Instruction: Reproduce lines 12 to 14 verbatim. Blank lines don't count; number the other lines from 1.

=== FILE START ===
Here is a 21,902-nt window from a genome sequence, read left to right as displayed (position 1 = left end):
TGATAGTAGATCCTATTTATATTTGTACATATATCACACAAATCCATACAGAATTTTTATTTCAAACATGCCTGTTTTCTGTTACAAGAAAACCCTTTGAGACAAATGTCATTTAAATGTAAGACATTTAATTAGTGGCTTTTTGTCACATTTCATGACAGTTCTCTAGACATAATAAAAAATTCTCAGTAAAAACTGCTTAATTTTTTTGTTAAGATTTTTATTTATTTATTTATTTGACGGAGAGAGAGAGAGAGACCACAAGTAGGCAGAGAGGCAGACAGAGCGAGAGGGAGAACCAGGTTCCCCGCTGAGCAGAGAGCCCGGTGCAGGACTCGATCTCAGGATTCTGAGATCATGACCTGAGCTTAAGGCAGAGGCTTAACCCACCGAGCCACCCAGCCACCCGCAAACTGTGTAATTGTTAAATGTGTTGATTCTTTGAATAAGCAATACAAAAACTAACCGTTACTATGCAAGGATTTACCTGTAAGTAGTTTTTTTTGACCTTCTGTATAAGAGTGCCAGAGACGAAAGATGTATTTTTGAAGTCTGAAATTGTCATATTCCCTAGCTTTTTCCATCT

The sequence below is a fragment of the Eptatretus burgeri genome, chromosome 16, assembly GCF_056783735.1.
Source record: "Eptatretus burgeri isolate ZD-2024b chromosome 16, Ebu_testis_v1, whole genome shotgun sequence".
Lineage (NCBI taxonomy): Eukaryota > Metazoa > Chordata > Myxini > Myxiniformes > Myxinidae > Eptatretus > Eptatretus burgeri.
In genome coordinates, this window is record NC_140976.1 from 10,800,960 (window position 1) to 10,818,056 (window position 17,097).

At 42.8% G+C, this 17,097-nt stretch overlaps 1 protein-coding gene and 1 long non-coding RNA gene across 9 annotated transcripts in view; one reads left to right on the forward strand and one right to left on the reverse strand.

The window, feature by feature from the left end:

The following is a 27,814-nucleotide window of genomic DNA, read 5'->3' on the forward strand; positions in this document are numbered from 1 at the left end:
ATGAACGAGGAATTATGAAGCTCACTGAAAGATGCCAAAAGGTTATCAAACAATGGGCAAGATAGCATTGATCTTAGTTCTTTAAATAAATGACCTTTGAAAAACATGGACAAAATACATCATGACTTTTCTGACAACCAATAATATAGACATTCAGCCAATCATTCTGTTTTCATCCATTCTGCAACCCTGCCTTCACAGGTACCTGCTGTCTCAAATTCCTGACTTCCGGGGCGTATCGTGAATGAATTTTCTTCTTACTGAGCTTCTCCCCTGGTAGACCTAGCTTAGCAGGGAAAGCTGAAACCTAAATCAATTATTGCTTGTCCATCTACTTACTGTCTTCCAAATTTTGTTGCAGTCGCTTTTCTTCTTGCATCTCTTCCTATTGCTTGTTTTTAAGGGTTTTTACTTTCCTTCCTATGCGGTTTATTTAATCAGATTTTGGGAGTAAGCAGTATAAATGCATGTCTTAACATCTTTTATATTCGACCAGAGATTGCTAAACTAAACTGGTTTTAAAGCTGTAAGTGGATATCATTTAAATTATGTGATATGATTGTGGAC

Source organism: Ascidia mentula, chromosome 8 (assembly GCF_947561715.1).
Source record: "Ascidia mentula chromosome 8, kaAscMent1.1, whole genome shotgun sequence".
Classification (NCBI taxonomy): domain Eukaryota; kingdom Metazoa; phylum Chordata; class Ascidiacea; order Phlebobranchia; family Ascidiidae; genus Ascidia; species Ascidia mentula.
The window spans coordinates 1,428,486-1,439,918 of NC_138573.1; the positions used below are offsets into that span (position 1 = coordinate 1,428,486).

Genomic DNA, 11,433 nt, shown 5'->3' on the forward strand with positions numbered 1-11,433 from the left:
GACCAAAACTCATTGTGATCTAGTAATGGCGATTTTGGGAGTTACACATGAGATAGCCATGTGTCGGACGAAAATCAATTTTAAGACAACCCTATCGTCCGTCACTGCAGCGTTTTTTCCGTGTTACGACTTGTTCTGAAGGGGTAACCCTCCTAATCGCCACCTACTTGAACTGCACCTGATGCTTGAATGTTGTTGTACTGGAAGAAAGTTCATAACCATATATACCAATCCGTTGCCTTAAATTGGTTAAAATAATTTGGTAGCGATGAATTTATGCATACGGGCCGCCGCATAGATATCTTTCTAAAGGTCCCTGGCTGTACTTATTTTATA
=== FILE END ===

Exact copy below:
Source record: "Ascidia mentula chromosome 8, kaAscMent1.1, whole genome shotgun sequence".
Classification (NCBI taxonomy): domain Eukaryota; kingdom Metazoa; phylum Chordata; class Ascidiacea; order Phlebobranchia; family Ascidiidae; genus Ascidia; species Ascidia mentula.
The window spans coordinates 1,428,486-1,439,918 of NC_138573.1; the positions used below are offsets into that span (position 1 = coordinate 1,428,486).